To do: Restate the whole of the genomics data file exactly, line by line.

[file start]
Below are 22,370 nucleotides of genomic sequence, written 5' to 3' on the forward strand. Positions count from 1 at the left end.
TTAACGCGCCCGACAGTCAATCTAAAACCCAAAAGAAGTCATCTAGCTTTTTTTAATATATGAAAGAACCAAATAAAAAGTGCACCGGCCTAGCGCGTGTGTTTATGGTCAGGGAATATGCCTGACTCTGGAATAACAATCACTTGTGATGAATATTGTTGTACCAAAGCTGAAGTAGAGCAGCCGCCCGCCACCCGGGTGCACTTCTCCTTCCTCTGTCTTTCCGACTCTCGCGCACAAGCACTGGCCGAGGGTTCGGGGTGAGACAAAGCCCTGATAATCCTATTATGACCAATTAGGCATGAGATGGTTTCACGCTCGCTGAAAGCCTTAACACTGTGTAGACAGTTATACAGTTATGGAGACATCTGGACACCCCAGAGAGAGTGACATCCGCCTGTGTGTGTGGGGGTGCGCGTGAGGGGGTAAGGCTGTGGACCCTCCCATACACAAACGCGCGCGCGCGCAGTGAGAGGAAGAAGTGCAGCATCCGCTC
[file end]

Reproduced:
Below are 22,370 nucleotides of genomic sequence, written 5' to 3' on the forward strand. Positions count from 1 at the left end.
TTAACGCGCCCGACAGTCAATCTAAAACCCAAAAGAAGTCATCTAGCTTTTTTTAATATATGAAAGAACCAAATAAAAAGTGCACCGGCCTAGCGCGTGTGTTTATGGTCAGGGAATATGCCTGACTCTGGAATAACAATCACTTGTGATGAATATTGTTGTACCAAAGCTGAAGTAGAGCAGCCGCCCGCCACCCGGGTGCACTTCTCCTTCCTCTGTCTTTCCGACTCTCGCGCACAAGCACTGGCCGAGGGTTCGGGGTGAGACAAAGCCCTGATAATCCTATTATGACCAATTAGGCATGAGATGGTTTCACGCTCGCTGAAAGCCTTAACACTGTGTAGACAGTTATACAGTTATGGAGACATCTGGACACCCCAGAGAGAGTGACATCCGCCTGTGTGTGTGGGGGTGCGCGTGAGGGGGTAAGGCTGTGGACCCTCCCATACACAAACGCGCGCGCGCGCAGTGAGAGGAAGAAGTGCAGCATCCGCTC